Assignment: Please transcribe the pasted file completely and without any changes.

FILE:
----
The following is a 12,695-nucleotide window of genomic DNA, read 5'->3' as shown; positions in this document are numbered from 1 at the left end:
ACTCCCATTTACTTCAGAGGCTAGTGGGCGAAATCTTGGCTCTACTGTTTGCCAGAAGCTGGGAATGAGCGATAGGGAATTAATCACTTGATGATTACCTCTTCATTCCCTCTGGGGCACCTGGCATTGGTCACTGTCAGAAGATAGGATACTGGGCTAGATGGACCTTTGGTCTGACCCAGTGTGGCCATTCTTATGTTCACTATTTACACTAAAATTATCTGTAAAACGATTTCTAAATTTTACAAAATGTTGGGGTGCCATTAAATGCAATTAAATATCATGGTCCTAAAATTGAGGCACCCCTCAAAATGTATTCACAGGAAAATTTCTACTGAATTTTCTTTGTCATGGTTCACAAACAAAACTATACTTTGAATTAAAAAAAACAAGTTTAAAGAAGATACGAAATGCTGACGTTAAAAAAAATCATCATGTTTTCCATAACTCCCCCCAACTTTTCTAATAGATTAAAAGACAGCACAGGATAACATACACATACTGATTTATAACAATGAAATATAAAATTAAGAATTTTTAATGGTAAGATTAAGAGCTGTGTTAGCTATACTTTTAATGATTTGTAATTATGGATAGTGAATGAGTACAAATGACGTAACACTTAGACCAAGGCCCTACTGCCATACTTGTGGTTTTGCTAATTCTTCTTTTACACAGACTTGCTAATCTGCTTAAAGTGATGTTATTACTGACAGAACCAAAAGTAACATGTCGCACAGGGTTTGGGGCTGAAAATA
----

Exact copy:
The following is a 12,695-nucleotide window of genomic DNA, read 5'->3' as shown; positions in this document are numbered from 1 at the left end:
ACTCCCATTTACTTCAGAGGCTAGTGGGCGAAATCTTGGCTCTACTGTTTGCCAGAAGCTGGGAATGAGCGATAGGGAATTAATCACTTGATGATTACCTCTTCATTCCCTCTGGGGCACCTGGCATTGGTCACTGTCAGAAGATAGGATACTGGGCTAGATGGACCTTTGGTCTGACCCAGTGTGGCCATTCTTATGTTCACTATTTACACTAAAATTATCTGTAAAACGATTTCTAAATTTTACAAAATGTTGGGGTGCCATTAAATGCAATTAAATATCATGGTCCTAAAATTGAGGCACCCCTCAAAATGTATTCACAGGAAAATTTCTACTGAATTTTCTTTGTCATGGTTCACAAACAAAACTATACTTTGAATTAAAAAAAACAAGTTTAAAGAAGATACGAAATGCTGACGTTAAAAAAAATCATCATGTTTTCCATAACTCCCCCCAACTTTTCTAATAGATTAAAAGACAGCACAGGATAACATACACATACTGATTTATAACAATGAAATATAAAATTAAGAATTTTTAATGGTAAGATTAAGAGCTGTGTTAGCTATACTTTTAATGATTTGTAATTATGGATAGTGAATGAGTACAAATGACGTAACACTTAGACCAAGGCCCTACTGCCATACTTGTGGTTTTGCTAATTCTTCTTTTACACAGACTTGCTAATCTGCTTAAAGTGATGTTATTACTGACAGAACCAAAAGTAACATGTCGCACAGGGTTTGGGGCTGAAAATA